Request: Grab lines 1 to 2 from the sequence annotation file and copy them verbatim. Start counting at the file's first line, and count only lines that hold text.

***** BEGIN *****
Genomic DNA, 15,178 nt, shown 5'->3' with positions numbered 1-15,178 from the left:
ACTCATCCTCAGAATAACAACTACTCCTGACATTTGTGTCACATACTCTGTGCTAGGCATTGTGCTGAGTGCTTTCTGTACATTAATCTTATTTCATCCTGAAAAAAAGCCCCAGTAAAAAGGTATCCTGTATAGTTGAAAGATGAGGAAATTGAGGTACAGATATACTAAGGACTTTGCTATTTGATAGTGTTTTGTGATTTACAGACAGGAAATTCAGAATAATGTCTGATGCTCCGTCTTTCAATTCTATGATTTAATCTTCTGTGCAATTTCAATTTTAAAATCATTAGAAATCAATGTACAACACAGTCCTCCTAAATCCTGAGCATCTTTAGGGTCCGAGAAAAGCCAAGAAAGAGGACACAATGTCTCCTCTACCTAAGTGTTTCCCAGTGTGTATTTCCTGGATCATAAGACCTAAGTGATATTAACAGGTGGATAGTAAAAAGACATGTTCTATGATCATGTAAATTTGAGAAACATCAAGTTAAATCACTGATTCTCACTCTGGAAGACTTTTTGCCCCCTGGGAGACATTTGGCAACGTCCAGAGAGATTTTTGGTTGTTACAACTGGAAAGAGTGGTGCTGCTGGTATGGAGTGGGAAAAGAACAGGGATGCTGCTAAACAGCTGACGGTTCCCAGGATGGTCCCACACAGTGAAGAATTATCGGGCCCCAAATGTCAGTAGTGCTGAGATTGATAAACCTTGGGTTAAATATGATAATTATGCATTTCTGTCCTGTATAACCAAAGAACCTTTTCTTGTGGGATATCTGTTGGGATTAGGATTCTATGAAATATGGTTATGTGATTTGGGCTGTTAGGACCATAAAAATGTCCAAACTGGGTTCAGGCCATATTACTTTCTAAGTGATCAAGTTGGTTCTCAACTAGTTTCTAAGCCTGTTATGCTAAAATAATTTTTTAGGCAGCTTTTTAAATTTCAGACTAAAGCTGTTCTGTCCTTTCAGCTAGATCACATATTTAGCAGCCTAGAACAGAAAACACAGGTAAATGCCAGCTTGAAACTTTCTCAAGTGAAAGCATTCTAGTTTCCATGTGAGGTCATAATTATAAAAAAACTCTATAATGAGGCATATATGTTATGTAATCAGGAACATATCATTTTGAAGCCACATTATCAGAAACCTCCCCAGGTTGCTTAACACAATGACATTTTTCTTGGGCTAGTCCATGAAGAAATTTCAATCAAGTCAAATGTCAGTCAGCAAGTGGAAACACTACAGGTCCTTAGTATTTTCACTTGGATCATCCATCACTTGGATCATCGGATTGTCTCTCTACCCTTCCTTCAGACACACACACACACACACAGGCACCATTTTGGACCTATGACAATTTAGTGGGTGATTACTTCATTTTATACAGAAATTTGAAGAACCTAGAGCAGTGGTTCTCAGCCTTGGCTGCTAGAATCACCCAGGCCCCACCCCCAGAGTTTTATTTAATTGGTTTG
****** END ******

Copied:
Genomic DNA, 15,178 nt, shown 5'->3' with positions numbered 1-15,178 from the left:
ACTCATCCTCAGAATAACAACTACTCCTGACATTTGTGTCACATACTCTGTGCTAGGCATTGTGCTGAGTGCTTTCTGTACATTAATCTTATTTCATCCTGAAAAAAAGCCCCAGTAAAAAGGTATCCTGTATAGTTGAAAGATGAGGAAATTGAGGTACAGATATACTAAGGACTTTGCTATTTGATAGTGTTTTGTGATTTACAGACAGGAAATTCAGAATAATGTCTGATGCTCCGTCTTTCAATTCTATGATTTAATCTTCTGTGCAATTTCAATTTTAAAATCATTAGAAATCAATGTACAACACAGTCCTCCTAAATCCTGAGCATCTTTAGGGTCCGAGAAAAGCCAAGAAAGAGGACACAATGTCTCCTCTACCTAAGTGTTTCCCAGTGTGTATTTCCTGGATCATAAGACCTAAGTGATATTAACAGGTGGATAGTAAAAAGACATGTTCTATGATCATGTAAATTTGAGAAACATCAAGTTAAATCACTGATTCTCACTCTGGAAGACTTTTTGCCCCCTGGGAGACATTTGGCAACGTCCAGAGAGATTTTTGGTTGTTACAACTGGAAAGAGTGGTGCTGCTGGTATGGAGTGGGAAAAGAACAGGGATGCTGCTAAACAGCTGACGGTTCCCAGGATGGTCCCACACAGTGAAGAATTATCGGGCCCCAAATGTCAGTAGTGCTGAGATTGATAAACCTTGGGTTAAATATGATAATTATGCATTTCTGTCCTGTATAACCAAAGAACCTTTTCTTGTGGGATATCTGTTGGGATTAGGATTCTATGAAATATGGTTATGTGATTTGGGCTGTTAGGACCATAAAAATGTCCAAACTGGGTTCAGGCCATATTACTTTCTAAGTGATCAAGTTGGTTCTCAACTAGTTTCTAAGCCTGTTATGCTAAAATAATTTTTTAGGCAGCTTTTTAAATTTCAGACTAAAGCTGTTCTGTCCTTTCAGCTAGATCACATATTTAGCAGCCTAGAACAGAAAACACAGGTAAATGCCAGCTTGAAACTTTCTCAAGTGAAAGCATTCTAGTTTCCATGTGAGGTCATAATTATAAAAAAACTCTATAATGAGGCATATATGTTATGTAATCAGGAACATATCATTTTGAAGCCACATTATCAGAAACCTCCCCAGGTTGCTTAACACAATGACATTTTTCTTGGGCTAGTCCATGAAGAAATTTCAATCAAGTCAAATGTCAGTCAGCAAGTGGAAACACTACAGGTCCTTAGTATTTTCACTTGGATCATCCATCACTTGGATCATCGGATTGTCTCTCTACCCTTCCTTCAGACACACACACACACACACAGGCACCATTTTGGACCTATGACAATTTAGTGGGTGATTACTTCATTTTATACAGAAATTTGAAGAACCTAGAGCAGTGGTTCTCAGCCTTGGCTGCTAGAATCACCCAGGCCCCACCCCCAGAGTTTTATTTAATTGGTTTG